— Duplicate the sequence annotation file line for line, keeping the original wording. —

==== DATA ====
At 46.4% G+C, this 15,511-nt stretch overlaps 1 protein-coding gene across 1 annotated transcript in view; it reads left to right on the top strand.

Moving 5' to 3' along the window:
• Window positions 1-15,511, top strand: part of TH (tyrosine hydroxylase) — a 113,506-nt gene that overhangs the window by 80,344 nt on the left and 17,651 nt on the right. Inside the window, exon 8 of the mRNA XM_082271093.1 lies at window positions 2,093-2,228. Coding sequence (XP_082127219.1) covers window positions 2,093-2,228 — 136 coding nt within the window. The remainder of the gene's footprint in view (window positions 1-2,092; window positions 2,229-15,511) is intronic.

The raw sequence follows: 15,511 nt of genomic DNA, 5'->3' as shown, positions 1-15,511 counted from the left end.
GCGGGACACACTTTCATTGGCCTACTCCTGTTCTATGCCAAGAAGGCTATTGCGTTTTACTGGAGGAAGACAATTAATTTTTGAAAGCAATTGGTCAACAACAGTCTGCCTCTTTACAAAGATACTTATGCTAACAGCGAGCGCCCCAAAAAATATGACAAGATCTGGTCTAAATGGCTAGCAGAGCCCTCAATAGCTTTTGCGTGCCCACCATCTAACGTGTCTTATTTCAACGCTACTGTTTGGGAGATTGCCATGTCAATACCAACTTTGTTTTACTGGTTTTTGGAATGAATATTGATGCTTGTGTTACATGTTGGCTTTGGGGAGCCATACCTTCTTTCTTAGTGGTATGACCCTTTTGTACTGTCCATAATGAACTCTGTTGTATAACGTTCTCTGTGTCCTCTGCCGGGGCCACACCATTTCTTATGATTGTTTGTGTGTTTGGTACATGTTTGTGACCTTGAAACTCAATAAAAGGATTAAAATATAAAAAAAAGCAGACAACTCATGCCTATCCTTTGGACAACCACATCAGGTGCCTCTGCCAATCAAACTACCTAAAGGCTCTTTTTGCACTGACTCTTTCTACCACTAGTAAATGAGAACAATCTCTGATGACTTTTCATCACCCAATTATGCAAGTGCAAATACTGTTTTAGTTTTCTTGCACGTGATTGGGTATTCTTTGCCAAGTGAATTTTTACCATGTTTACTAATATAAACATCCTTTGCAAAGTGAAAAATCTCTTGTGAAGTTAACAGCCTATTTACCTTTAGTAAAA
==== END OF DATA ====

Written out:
At 46.4% G+C, this 15,511-nt stretch overlaps 1 protein-coding gene across 1 annotated transcript in view; it reads left to right on the top strand.

Moving 5' to 3' along the window:
• Window positions 1-15,511, top strand: part of TH (tyrosine hydroxylase) — a 113,506-nt gene that overhangs the window by 80,344 nt on the left and 17,651 nt on the right. Inside the window, exon 8 of the mRNA XM_082271093.1 lies at window positions 2,093-2,228. Coding sequence (XP_082127219.1) covers window positions 2,093-2,228 — 136 coding nt within the window. The remainder of the gene's footprint in view (window positions 1-2,092; window positions 2,229-15,511) is intronic.

The raw sequence follows: 15,511 nt of genomic DNA, 5'->3' as shown, positions 1-15,511 counted from the left end.
GCGGGACACACTTTCATTGGCCTACTCCTGTTCTATGCCAAGAAGGCTATTGCGTTTTACTGGAGGAAGACAATTAATTTTTGAAAGCAATTGGTCAACAACAGTCTGCCTCTTTACAAAGATACTTATGCTAACAGCGAGCGCCCCAAAAAATATGACAAGATCTGGTCTAAATGGCTAGCAGAGCCCTCAATAGCTTTTGCGTGCCCACCATCTAACGTGTCTTATTTCAACGCTACTGTTTGGGAGATTGCCATGTCAATACCAACTTTGTTTTACTGGTTTTTGGAATGAATATTGATGCTTGTGTTACATGTTGGCTTTGGGGAGCCATACCTTCTTTCTTAGTGGTATGACCCTTTTGTACTGTCCATAATGAACTCTGTTGTATAACGTTCTCTGTGTCCTCTGCCGGGGCCACACCATTTCTTATGATTGTTTGTGTGTTTGGTACATGTTTGTGACCTTGAAACTCAATAAAAGGATTAAAATATAAAAAAAAGCAGACAACTCATGCCTATCCTTTGGACAACCACATCAGGTGCCTCTGCCAATCAAACTACCTAAAGGCTCTTTTTGCACTGACTCTTTCTACCACTAGTAAATGAGAACAATCTCTGATGACTTTTCATCACCCAATTATGCAAGTGCAAATACTGTTTTAGTTTTCTTGCACGTGATTGGGTATTCTTTGCCAAGTGAATTTTTACCATGTTTACTAATATAAACATCCTTTGCAAAGTGAAAAATCTCTTGTGAAGTTAACAGCCTATTTACCTTTAGTAAAA